Sometimes a fabric just calls to you. When I spotted this coral and blue buffalo plaid jersey at Girl Charlee I just wanted it. I can’t really explain it, but it had to happen. I wasn’t sure what it was going to become, but I bought two yards and said “we’ll see”.
I’ve noticed in the past few years that I never have any suitable winter-y clothes by the time I go to an actually winter-y place at Christmas – and this year I finally figured out why. Our climate here in coastal southern California is such that it doesn’t get properly summery (with sun and temperatures above 70) until it’s basically fall. Then there’s no fall to speak of, and suddenly in the first week of December it’s winter and here I’ve been making summer clothes all October, but I sure haven’t made anything with sleeves since the previous January. Sometimes I can eke out something fall-ish in November, but this November was totally consumed with craft fair prep, so here I was the week before Christmas and I just really, really wanted to make something seasonally appropriate. Enter the buffalo plaid jersey.
My first thought was “shirt-dress”, which was swiftly followed by “wait, no, that’s stupid, I don’t have time for buttons and collars!” So then my third thought was “cowl neck circle skirt dress?” And down that rabbit hole I went.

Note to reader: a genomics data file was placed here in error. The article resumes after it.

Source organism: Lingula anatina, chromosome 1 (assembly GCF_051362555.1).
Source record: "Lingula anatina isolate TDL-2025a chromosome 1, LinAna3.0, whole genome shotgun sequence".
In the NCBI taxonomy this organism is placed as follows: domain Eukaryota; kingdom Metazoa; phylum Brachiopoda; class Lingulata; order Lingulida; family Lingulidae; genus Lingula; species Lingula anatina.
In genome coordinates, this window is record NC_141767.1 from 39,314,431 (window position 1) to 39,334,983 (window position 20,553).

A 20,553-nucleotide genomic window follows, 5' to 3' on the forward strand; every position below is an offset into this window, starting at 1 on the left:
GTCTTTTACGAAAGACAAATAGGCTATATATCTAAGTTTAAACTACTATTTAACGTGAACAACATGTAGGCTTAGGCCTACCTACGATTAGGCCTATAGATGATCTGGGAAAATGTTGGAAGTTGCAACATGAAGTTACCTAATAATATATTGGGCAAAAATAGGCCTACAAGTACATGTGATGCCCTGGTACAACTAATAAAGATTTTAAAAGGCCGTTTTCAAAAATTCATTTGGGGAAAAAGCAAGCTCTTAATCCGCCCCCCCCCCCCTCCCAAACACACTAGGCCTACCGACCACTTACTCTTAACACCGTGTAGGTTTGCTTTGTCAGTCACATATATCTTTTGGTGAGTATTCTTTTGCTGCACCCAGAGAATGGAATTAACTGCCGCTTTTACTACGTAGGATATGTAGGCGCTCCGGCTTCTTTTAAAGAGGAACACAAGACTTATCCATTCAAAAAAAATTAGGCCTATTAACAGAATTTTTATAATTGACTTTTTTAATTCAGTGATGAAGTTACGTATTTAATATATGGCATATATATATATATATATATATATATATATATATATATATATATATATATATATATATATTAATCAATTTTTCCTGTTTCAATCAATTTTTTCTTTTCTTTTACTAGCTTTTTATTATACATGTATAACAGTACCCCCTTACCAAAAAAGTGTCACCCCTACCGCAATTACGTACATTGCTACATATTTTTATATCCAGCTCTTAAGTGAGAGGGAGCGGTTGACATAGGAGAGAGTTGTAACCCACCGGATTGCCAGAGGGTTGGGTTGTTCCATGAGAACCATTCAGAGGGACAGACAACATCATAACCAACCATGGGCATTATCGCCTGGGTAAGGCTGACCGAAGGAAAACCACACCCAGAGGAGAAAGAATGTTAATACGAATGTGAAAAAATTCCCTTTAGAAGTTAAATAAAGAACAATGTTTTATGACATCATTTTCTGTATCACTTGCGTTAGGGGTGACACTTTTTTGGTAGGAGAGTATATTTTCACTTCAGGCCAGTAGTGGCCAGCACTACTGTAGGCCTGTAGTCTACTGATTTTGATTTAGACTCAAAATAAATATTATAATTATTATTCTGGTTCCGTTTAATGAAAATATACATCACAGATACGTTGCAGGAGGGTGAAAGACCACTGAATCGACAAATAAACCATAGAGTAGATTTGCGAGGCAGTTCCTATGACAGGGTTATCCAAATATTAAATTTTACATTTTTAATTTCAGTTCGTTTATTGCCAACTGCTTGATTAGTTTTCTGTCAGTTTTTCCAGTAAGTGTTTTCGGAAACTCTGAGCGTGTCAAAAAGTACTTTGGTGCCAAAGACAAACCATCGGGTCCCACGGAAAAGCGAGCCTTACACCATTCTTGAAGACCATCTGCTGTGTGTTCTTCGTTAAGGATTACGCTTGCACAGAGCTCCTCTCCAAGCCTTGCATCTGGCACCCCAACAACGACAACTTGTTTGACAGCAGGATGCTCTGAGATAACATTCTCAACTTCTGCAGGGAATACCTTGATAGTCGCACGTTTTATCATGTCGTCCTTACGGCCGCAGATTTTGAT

Although I was almost certain I either owned or had seen a commercial pattern for a cowl neck circle skirt dress, after some interneting I conceded that I was imagining it and set about to Frankenpattern one. My trusty Tiramisu half-circle skirt pattern came out first, this time cut on the fold because I didn’t want a center seam. I cut my usual 3 inch tall rectangle waistband, but on the bias for plaid interest. And for the bodice, I dug out Kwik Sew 3740, which I had made once years ago, pulled it out of the back of the closet on a particularly cold December day recently, and thought, this is lovely, I should use this pattern again. I thought it a good candidate for a dress bodice because it’s very close fitting (read: tight) through the waist and I thought it would attach easily to my waistband. This proved to be true. I put on my existing top and measured from the front center neckline seam to my waist to determine where I needed to cut the pattern for just a bodice. It mostly worked, but I think I was too generous with my seam allowance estimation and the waistband ended up just a smidge low for my preference (hence extra fabric in lower bodice).
It sewed together really fast and I was actually able to take it to Nevada and wear it in real winter weather. I also was able to photograph it in front of the beautiful new garage that my father built and sided with reclaimed wood and tin, which turned out to be kind of a perfect backdrop for this dress. Having grown up in the country, I’ve always avoided typical “country” clothing, but this dress with my new brown boots has a slight country vibe that I’m actually really digging.
See, sometimes the fabric knows better than I do.